filed: February 16, 1982.
COMMONWEALTH OF PENNSYLVANIA
EDWARD F. HUGHES, APPELLANT
No. 25 OCTOBER TERM, 1979, Appeal from Order dated November 29, 1978, Criminal in the Court of Common Pleas of Montgomery County, Pennsylvania, Miscellaneous Division, No. 454, July Term, 1978.
Roger Harrington, Philadelphia, for appellant.
Bert Goodman, Assistant District Attorney, Norristown, submitted a brief on behalf of Commonwealth, appellee.
Spaeth, Stranahan and Sugerman, JJ.*fn*
[ 295 Pa. Super. Page 306]
Appellant, on appeal, contends that the lower court committed error in dismissing his petition to expunge his arrest record without holding a hearing thereon.
To properly assess Appellant's contention, we must briefly recount the facts. Bearing in mind that the lower court held no hearing upon Appellant's petition, and there is thus no record, we glean the facts from the petition, the answer thereto filed by the Commonwealth and the opinion of the lower court.
Appellant was arrested in Montgomery County by an officer of the Whitemarsh Township police department upon a charge of public drunkenness*fn1 and taken to the Whitemarsh Township police headquarters building. As Appellant was being placed in a cell, he allegedly swung his belt at the arresting officer, and when finally in the cell, allegedly set fire to a blanket. As the result of such asserted conduct, Appellant was charged with aggravated assault*fn2 and arson endangering property,*fn3 in addition to public drunkenness.
Subsequently, Appellant appeared before a district justice for a preliminary hearing and pleaded guilty to the charge of public drunkenness. The Commonwealth did not proceed upon and apparently withdrew the charges of arson and aggravated assault.*fn4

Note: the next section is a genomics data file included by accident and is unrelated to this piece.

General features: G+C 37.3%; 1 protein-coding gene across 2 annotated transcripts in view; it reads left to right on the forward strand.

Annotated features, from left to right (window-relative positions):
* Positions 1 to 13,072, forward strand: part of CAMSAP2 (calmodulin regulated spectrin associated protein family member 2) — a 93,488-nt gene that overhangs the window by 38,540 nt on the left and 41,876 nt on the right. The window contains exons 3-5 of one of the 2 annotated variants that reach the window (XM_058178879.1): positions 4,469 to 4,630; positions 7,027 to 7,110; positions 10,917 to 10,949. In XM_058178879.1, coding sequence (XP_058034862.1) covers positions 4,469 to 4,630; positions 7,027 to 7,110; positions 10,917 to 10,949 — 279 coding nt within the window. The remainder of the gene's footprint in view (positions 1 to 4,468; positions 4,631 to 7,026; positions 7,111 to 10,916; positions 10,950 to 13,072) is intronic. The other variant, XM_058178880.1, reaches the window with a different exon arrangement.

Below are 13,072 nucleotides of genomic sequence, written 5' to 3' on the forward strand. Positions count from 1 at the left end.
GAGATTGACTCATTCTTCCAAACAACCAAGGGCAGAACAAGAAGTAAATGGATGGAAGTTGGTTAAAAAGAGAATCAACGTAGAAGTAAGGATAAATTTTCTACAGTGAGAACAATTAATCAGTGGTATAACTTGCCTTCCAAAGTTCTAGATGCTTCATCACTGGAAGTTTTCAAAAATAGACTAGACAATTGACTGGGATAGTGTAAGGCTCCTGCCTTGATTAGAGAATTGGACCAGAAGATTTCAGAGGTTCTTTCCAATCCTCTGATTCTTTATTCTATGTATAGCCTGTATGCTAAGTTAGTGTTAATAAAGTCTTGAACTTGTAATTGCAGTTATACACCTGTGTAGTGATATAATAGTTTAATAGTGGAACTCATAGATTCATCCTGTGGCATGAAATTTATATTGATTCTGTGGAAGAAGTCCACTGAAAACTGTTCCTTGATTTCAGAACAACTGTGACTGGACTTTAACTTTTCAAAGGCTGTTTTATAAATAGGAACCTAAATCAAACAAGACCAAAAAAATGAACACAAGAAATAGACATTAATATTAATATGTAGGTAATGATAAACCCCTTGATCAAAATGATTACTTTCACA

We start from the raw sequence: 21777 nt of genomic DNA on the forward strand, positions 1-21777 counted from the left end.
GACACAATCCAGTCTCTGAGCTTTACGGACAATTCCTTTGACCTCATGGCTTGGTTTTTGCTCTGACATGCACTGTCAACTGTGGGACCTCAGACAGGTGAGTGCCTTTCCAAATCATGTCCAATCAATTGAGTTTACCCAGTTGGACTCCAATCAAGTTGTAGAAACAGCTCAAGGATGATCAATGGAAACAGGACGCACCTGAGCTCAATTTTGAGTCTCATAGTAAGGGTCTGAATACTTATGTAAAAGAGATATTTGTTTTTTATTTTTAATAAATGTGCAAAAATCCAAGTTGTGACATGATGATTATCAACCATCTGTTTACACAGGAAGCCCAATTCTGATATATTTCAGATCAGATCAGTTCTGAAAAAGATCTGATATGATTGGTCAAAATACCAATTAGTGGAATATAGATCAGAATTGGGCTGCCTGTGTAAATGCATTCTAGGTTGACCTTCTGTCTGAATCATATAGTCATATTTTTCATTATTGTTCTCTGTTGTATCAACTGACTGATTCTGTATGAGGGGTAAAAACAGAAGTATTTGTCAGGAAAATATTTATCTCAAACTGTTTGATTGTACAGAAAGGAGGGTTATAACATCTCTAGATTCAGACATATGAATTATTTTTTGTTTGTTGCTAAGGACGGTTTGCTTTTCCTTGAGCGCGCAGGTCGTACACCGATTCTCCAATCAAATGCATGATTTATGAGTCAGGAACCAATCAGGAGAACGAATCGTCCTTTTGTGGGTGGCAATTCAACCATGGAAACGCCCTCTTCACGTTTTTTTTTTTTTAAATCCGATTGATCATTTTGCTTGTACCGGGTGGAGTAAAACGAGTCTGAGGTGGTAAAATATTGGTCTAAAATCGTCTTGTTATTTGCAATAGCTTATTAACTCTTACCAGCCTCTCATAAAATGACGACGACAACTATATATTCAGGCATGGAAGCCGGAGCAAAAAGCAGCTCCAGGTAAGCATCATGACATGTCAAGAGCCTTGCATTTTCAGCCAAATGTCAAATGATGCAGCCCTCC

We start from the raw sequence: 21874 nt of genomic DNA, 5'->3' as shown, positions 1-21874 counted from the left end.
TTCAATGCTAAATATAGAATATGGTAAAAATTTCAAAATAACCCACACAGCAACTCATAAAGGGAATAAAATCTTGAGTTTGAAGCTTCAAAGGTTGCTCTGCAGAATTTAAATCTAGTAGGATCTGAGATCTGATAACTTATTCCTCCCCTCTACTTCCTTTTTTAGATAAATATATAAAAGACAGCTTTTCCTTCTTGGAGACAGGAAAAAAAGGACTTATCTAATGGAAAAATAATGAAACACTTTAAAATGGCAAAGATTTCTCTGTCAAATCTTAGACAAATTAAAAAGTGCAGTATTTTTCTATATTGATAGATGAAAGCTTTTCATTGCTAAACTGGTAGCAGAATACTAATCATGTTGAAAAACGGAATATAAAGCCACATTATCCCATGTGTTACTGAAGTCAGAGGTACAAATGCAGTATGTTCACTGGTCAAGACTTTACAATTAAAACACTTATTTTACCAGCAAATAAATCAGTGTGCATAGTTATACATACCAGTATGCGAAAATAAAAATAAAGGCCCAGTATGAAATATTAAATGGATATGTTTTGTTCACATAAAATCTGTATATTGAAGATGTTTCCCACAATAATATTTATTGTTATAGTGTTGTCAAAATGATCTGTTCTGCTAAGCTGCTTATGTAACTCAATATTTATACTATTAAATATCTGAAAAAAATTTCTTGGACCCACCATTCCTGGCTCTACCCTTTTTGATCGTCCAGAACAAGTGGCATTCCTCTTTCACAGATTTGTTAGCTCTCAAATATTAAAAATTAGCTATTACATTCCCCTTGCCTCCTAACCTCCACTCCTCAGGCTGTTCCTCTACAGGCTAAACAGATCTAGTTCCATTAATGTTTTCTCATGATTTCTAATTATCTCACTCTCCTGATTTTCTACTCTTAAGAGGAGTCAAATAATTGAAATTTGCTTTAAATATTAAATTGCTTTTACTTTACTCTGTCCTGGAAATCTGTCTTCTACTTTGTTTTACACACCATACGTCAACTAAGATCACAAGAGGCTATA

[ 295 Pa. Super. Page 307]
Thereafter, Appellant filed the instant petition seeking expunction of all records pertaining to his arrest upon the charges of arson and aggravated assault.
In his petition, Appellant averred inter alia, that his arrest upon the latter charges and the record thereof has caused him embarrassment and irreparable harm, and the Commonwealth will not be harmed in the event Appellant's records are expunged. The Commonwealth, in its answer to the petition, asserted, without more, that it would be "greatly harmed" if the petition were granted. In new matter, the Commonwealth averred, again without more, that ". . . under the existing facts and circumstances in the instant case, expungement [sic] is not appropriate". These allegations together with an admission by the Commonwealth that the district justice had granted the Commonwealth's motion for a nolle prosequi and a copy of the criminal complaint constituted the only record before the court at the time it entered the order denying Appellant's petition.*fn5
In its able opinion filed in response to Pa.R.A.P. 1925(a), the lower court referred to the entry of Appellant's plea to the charge of public drunkenness, and the contemporaneous "entry" of the nolle prosequi upon the Commonwealth's request, as a plea bargain. The lower court then reviewed our decisions in Commonwealth v. Malone, 244 Pa. Super. 62, 366 A.2d 584 (1976) and Commonwealth v. Mueller, 258 Pa. Super. 219, 392 A.2d 763 (1978), and distinguished those decisions from the case at hand on the ground that Malone and Mueller mandated hearings in order to "prevent the punishment of an innocent person", while in the case at bar, the charges of arson and aggravated assault were " nolle prossed. . . at the volition . . ." of Appellant. Opinion of lower court, at 7. The lower court then stated its rationale:
"If every defendant, who voluntarily enters into a plea bargain was given the right to an evidentiary hearing,
[ 295 Pa. Super. Page 308]
[presumably, upon a petition to expunge those charges withdrawn or nol prossed in exchange for the plea] and expungement [sic] was granted, such would make it most difficult to administer the Commonwealth's Criminal Identification System . . ." Id. at 8.